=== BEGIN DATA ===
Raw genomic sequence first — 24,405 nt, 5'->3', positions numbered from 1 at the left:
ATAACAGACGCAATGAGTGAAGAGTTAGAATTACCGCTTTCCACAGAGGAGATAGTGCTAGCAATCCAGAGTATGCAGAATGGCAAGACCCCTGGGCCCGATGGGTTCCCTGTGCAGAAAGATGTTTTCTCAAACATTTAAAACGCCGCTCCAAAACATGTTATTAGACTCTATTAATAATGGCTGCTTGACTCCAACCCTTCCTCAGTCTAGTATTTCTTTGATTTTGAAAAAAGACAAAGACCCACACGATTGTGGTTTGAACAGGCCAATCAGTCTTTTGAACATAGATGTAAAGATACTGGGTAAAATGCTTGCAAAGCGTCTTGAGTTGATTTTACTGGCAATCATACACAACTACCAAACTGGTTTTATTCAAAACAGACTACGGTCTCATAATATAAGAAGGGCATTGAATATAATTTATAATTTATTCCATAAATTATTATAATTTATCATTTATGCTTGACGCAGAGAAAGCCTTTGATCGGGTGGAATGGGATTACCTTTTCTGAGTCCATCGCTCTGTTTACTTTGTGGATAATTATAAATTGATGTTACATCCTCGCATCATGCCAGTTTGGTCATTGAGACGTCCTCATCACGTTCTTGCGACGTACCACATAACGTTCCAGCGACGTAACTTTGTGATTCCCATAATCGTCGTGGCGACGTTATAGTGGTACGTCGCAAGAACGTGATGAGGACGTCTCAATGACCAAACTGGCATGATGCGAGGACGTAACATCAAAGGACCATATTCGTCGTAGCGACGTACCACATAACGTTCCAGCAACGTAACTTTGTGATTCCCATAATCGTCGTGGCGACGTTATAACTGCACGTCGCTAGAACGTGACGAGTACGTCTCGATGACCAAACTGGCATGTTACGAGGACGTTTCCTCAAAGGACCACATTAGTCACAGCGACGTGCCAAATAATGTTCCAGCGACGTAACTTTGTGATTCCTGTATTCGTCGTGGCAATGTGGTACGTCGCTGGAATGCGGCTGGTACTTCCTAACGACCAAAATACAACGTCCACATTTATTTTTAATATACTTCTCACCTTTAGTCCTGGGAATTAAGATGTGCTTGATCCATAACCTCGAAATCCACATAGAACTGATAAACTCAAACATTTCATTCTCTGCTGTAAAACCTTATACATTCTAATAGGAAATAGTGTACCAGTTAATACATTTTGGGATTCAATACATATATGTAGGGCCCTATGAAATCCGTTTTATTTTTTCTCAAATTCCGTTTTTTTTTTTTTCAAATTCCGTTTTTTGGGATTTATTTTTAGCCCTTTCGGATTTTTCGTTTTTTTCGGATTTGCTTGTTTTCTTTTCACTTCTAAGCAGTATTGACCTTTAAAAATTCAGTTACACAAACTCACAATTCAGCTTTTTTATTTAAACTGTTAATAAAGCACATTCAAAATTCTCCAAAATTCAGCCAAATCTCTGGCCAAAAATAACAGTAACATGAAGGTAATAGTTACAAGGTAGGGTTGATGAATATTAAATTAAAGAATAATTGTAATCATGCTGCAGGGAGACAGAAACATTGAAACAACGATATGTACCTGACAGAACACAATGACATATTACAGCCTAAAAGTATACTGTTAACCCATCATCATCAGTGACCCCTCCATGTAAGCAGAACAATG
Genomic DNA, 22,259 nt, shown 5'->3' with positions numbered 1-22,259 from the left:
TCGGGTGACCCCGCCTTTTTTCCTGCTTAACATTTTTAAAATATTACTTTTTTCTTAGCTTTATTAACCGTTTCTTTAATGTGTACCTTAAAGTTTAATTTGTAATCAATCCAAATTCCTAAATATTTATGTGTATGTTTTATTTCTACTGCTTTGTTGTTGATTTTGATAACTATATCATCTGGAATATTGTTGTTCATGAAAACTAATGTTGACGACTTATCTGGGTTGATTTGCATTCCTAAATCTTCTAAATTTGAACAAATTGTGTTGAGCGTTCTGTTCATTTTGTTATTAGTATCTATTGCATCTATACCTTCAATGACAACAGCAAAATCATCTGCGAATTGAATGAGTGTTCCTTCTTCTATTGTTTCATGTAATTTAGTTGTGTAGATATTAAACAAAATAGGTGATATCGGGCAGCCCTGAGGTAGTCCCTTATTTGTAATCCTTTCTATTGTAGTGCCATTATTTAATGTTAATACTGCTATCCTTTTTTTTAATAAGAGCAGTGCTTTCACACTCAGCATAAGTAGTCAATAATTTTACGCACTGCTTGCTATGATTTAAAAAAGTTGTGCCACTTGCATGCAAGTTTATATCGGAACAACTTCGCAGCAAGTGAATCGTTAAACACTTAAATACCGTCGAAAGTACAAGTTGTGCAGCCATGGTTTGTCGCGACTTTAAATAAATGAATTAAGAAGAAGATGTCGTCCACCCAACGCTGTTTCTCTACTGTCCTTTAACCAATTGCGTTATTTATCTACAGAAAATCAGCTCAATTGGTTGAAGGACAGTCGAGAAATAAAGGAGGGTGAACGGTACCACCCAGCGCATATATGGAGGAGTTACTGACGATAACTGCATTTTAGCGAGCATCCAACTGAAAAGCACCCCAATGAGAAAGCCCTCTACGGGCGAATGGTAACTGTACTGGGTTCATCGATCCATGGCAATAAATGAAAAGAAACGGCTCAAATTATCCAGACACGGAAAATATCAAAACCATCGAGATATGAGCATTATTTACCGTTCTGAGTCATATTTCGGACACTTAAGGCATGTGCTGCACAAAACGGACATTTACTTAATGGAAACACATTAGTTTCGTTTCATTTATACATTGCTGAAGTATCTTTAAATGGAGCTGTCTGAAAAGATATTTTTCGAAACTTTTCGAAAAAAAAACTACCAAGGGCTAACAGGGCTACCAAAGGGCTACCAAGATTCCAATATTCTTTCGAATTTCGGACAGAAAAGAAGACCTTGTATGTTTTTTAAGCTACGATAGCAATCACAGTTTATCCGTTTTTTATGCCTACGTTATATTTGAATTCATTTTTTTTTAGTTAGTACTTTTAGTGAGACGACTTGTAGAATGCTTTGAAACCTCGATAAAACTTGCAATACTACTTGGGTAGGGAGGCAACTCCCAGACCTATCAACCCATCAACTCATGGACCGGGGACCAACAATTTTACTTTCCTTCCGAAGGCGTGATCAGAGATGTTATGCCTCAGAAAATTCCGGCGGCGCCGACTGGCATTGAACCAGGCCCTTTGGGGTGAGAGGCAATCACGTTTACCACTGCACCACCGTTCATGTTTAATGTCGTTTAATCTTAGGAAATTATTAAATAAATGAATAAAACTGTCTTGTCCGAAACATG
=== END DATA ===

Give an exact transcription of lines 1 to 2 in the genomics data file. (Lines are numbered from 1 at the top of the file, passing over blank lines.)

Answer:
Raw genomic sequence first — 24,405 nt, 5'->3', positions numbered from 1 at the left:
ATAACAGACGCAATGAGTGAAGAGTTAGAATTACCGCTTTCCACAGAGGAGATAGTGCTAGCAATCCAGAGTATGCAGAATGGCAAGACCCCTGGGCCCGATGGGTTCCCTGTGCAGAAAGATGTTTTCTCAAACATTTAAAACGCCGCTCCAAAACATGTTATTAGACTCTATTAATAATGGCTGCTTGACTCCAACCCTTCCTCAGTCTAGTATTTCTTTGATTTTGAAAAAAGACAAAGACCCACACGATTGTGGTTTGAACAGGCCAATCAGTCTTTTGAACATAGATGTAAAGATACTGGGTAAAATGCTTGCAAAGCGTCTTGAGTTGATTTTACTGGCAATCATACACAACTACCAAACTGGTTTTATTCAAAACAGACTACGGTCTCATAATATAAGAAGGGCATTGAATATAATTTATAATTTATTCCATAAATTATTATAATTTATCATTTATGCTTGACGCAGAGAAAGCCTTTGATCGGGTGGAATGGGATTACCTTTTCTGAGTCCATCGCTCTGTTTACTTTGTGGATAATTATAAATTGATGTTACATCCTCGCATCATGCCAGTTTGGTCATTGAGACGTCCTCATCACGTTCTTGCGACGTACCACATAACGTTCCAGCGACGTAACTTTGTGATTCCCATAATCGTCGTGGCGACGTTATAGTGGTACGTCGCAAGAACGTGATGAGGACGTCTCAATGACCAAACTGGCATGATGCGAGGACGTAACATCAAAGGACCATATTCGTCGTAGCGACGTACCACATAACGTTCCAGCAACGTAACTTTGTGATTCCCATAATCGTCGTGGCGACGTTATAACTGCACGTCGCTAGAACGTGACGAGTACGTCTCGATGACCAAACTGGCATGTTACGAGGACGTTTCCTCAAAGGACCACATTAGTCACAGCGACGTGCCAAATAATGTTCCAGCGACGTAACTTTGTGATTCCTGTATTCGTCGTGGCAATGTGGTACGTCGCTGGAATGCGGCTGGTACTTCCTAACGACCAAAATACAACGTCCACATTTATTTTTAATATACTTCTCACCTTTAGTCCTGGGAATTAAGATGTGCTTGATCCATAACCTCGAAATCCACATAGAACTGATAAACTCAAACATTTCATTCTCTGCTGTAAAACCTTATACATTCTAATAGGAAATAGTGTACCAGTTAATACATTTTGGGATTCAATACATATATGTAGGGCCCTATGAAATCCGTTTTATTTTTTCTCAAATTCCGTTTTTTTTTTTTTCAAATTCCGTTTTTTGGGATTTATTTTTAGCCCTTTCGGATTTTTCGTTTTTTTCGGATTTGCTTGTTTTCTTTTCACTTCTAAGCAGTATTGACCTTTAAAAATTCAGTTACACAAACTCACAATTCAGCTTTTTTATTTAAACTGTTAATAAAGCACATTCAAAATTCTCCAAAATTCAGCCAAATCTCTGGCCAAAAATAACAGTAACATGAAGGTAATAGTTACAAGGTAGGGTTGATGAATATTAAATTAAAGAATAATTGTAATCATGCTGCAGGGAGACAGAAACATTGAAACAACGATATGTACCTGACAGAACACAATGACATATTACAGCCTAAAAGTATACTGTTAACCCATCATCATCAGTGACCCCTCCATGTAAGCAGAACAATG